Vol 10, April, 1964
As the title implies, this compendium covers advances in sex research, but as such it is really a potpourri of relatively unrelated material. A commendable attempt at organization is made, as the various contributions are grouped into five parts which include Sex Research, Behavior and Attitudes, Regulation of Fertility, Sex and Aging, and Deviations and Anomalies. The various articles are culled from conferences that have been held from 1959 to 1962.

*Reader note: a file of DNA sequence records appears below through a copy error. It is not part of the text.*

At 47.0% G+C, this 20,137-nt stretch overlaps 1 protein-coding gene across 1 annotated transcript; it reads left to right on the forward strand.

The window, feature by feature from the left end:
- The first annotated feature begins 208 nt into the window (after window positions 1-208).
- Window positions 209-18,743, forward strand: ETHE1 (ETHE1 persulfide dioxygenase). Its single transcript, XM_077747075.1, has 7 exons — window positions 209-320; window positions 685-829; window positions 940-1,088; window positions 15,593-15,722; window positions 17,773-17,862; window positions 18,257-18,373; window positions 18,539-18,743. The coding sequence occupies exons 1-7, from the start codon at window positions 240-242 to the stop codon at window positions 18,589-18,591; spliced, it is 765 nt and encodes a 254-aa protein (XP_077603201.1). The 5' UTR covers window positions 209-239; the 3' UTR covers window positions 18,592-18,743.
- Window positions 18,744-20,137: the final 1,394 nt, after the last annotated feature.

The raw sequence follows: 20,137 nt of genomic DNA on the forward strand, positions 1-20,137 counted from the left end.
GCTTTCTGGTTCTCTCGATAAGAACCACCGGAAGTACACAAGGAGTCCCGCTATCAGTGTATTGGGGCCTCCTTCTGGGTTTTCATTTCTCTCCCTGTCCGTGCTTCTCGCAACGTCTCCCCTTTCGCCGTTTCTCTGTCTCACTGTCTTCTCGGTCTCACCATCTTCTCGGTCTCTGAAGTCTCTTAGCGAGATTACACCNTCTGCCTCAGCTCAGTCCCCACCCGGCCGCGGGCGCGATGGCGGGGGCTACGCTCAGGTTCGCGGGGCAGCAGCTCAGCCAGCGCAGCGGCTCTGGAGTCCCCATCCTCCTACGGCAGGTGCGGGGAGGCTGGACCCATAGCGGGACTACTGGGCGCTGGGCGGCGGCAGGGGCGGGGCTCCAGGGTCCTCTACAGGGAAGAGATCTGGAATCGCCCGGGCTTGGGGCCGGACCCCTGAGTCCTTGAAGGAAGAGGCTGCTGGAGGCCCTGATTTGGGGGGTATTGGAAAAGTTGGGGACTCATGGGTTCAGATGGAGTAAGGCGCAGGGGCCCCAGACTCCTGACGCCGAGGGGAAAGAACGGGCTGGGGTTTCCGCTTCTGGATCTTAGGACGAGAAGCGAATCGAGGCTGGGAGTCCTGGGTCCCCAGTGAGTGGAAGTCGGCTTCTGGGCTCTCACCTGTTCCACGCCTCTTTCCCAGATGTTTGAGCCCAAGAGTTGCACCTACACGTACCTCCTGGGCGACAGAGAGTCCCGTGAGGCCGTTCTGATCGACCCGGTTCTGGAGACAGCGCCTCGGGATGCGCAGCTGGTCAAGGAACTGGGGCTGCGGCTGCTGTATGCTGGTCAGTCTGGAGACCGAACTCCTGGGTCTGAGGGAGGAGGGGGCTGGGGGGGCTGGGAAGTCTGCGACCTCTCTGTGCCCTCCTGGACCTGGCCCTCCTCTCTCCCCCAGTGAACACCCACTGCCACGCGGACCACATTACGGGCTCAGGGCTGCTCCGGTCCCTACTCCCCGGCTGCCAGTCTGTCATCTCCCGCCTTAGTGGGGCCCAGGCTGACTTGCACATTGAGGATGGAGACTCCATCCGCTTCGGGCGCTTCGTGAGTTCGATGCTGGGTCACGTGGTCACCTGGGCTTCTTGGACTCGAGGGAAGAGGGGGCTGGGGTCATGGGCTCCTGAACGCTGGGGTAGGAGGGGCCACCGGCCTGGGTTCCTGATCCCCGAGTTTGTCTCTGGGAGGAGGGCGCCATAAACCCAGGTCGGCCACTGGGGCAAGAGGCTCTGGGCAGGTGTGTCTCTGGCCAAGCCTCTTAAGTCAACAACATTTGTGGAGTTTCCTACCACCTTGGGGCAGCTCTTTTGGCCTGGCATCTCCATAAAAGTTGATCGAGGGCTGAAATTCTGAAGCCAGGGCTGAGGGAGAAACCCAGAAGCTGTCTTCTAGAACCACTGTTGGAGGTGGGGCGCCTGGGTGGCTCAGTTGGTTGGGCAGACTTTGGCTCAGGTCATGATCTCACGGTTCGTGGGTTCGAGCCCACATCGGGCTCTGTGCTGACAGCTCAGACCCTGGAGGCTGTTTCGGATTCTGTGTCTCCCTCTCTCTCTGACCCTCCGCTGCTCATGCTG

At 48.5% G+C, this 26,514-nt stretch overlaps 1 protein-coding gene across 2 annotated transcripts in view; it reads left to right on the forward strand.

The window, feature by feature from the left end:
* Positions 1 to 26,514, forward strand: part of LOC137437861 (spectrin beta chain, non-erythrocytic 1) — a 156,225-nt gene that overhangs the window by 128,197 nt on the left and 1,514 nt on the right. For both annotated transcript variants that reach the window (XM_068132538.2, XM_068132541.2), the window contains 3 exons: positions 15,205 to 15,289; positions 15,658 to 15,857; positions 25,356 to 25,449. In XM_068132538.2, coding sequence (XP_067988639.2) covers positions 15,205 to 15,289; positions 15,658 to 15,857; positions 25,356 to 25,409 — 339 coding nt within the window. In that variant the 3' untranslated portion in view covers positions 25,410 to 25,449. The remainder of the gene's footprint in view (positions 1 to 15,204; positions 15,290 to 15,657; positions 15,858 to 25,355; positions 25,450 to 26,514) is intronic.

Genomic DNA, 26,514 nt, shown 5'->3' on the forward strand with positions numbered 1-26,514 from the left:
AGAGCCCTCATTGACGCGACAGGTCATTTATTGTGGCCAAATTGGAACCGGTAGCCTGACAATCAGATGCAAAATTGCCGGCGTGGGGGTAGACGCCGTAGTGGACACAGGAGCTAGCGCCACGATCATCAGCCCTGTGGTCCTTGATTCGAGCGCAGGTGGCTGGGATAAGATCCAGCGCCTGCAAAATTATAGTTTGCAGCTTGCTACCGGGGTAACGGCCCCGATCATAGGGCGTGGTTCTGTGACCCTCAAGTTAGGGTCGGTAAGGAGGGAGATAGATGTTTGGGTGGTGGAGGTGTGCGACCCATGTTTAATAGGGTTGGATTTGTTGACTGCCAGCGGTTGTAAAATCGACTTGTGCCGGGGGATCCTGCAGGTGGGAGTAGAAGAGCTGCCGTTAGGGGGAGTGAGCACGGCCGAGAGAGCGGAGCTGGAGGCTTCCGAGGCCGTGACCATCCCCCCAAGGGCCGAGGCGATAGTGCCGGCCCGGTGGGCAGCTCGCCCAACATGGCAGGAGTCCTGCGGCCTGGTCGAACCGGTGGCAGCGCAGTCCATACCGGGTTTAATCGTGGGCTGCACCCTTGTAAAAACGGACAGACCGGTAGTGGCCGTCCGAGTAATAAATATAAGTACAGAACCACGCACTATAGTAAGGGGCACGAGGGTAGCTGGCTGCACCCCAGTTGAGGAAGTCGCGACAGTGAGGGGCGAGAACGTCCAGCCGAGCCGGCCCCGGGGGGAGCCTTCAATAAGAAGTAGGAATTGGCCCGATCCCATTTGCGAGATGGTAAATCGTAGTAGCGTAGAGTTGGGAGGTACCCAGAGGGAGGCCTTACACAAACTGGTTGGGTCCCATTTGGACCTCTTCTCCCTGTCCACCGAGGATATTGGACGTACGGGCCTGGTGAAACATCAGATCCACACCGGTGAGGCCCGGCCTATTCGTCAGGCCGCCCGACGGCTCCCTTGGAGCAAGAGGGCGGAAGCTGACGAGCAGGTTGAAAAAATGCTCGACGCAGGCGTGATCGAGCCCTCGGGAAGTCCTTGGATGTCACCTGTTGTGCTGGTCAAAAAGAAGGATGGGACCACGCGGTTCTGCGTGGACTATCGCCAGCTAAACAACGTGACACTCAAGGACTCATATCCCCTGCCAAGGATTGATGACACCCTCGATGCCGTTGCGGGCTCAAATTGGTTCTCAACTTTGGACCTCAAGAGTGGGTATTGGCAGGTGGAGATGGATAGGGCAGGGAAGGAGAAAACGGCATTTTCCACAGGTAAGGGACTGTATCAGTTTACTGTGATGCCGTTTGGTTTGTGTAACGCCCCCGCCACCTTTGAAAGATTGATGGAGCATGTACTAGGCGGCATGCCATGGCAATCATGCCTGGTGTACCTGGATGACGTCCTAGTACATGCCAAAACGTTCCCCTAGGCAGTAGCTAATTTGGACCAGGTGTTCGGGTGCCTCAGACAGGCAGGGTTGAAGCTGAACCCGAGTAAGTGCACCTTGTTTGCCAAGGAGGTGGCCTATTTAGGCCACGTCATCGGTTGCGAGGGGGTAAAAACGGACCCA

Dr. Ira Reiss, in the opening chapter, tries to set the stage for scientific study by the following concept. An area of research is chosen by a scientist, largely because of his personal values and interests which are often affected by the culture in which he lives. Since science requires impartiality whenever possible, the scientist must try to set aside his personal values. Five chapters later, Dr. Stokes would appear to fulfill